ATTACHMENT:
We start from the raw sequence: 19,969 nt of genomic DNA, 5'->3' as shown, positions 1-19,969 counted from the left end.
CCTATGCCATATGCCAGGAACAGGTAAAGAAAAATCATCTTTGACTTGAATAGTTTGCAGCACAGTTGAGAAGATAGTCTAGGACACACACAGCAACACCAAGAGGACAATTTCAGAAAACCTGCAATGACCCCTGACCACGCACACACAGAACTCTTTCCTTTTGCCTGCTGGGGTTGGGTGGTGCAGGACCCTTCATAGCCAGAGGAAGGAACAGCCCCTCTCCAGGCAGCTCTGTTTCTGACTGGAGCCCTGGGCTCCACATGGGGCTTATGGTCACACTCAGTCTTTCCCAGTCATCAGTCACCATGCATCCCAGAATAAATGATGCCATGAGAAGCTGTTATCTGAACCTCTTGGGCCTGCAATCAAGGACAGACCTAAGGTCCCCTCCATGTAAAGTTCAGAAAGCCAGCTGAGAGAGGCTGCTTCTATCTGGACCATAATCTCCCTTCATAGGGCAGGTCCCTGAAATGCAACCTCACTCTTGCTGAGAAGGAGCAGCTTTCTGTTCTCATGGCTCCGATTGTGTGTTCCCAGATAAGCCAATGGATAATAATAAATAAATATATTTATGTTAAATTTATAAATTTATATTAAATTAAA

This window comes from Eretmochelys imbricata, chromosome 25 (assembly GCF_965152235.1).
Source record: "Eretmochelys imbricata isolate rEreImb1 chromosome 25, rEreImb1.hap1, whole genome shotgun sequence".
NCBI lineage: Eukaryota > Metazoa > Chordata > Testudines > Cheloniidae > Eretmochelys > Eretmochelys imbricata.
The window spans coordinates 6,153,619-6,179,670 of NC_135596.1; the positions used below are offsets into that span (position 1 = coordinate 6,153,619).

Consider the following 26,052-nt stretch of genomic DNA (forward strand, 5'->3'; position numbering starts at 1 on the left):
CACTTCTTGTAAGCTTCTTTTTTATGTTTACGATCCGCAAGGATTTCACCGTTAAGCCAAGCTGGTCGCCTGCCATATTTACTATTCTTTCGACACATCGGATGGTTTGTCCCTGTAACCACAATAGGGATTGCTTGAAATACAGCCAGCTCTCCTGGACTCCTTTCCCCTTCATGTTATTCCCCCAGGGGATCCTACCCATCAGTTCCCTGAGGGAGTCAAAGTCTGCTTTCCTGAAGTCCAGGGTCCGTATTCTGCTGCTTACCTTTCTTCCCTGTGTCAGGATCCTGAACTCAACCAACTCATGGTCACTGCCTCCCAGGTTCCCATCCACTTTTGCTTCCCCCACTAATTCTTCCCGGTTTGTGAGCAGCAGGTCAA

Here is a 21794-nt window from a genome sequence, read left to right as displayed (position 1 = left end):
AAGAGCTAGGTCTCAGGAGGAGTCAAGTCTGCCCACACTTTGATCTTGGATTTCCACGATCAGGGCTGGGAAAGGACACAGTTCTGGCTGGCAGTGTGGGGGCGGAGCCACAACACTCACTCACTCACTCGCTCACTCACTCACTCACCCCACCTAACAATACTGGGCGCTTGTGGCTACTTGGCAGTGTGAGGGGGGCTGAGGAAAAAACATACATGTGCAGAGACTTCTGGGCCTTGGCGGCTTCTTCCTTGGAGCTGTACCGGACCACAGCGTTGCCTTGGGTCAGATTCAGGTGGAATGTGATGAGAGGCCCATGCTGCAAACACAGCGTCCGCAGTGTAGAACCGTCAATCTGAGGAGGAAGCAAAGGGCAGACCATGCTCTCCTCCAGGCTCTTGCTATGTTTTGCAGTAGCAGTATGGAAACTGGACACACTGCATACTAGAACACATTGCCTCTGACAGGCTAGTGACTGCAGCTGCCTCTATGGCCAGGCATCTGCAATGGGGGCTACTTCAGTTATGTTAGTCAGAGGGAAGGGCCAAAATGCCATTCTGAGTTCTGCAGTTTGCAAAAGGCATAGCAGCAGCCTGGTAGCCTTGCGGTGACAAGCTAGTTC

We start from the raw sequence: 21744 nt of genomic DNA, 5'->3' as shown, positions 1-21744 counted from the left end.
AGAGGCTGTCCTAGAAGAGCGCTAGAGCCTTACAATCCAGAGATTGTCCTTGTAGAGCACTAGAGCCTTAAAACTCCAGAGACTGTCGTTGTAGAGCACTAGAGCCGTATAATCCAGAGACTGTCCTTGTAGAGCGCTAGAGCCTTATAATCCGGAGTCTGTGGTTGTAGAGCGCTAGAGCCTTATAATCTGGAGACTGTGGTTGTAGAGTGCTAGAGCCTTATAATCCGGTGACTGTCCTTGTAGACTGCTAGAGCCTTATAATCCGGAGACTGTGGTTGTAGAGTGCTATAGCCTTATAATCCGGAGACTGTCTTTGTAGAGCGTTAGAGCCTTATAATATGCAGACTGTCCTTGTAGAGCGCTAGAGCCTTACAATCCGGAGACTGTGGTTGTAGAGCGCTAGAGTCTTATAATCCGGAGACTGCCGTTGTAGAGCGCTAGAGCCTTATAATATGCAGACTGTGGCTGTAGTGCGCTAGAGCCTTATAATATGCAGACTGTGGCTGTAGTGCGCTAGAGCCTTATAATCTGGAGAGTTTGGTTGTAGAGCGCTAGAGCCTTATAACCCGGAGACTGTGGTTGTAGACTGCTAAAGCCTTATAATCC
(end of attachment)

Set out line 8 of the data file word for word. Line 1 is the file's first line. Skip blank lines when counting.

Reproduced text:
CACTTCTTGTAAGCTTCTTTTTTATGTTTACGATCCGCAAGGATTTCACCGTTAAGCCAAGCTGGTCGCCTGCCATATTTACTATTCTTTCGACACATCGGATGGTTTGTCCCTGTAACCACAATAGGGATTGCTTGAAATACAGCCAGCTCTCCTGGACTCCTTTCCCCTTCATGTTATTCCCCCAGGGGATCCTACCCATCAGTTCCCTGAGGGAGTCAAAGTCTGCTTTCCTGAAGTCCAGGGTCCGTATTCTGCTGCTTACCTTTCTTCCCTGTGTCAGGATCCTGAACTCAACCAACTCATGGTCACTGCCTCCCAGGTTCCCATCCACTTTTGCTTCCCCCACTAATTCTTCCCGGTTTGTGAGCAGCAGGTCAA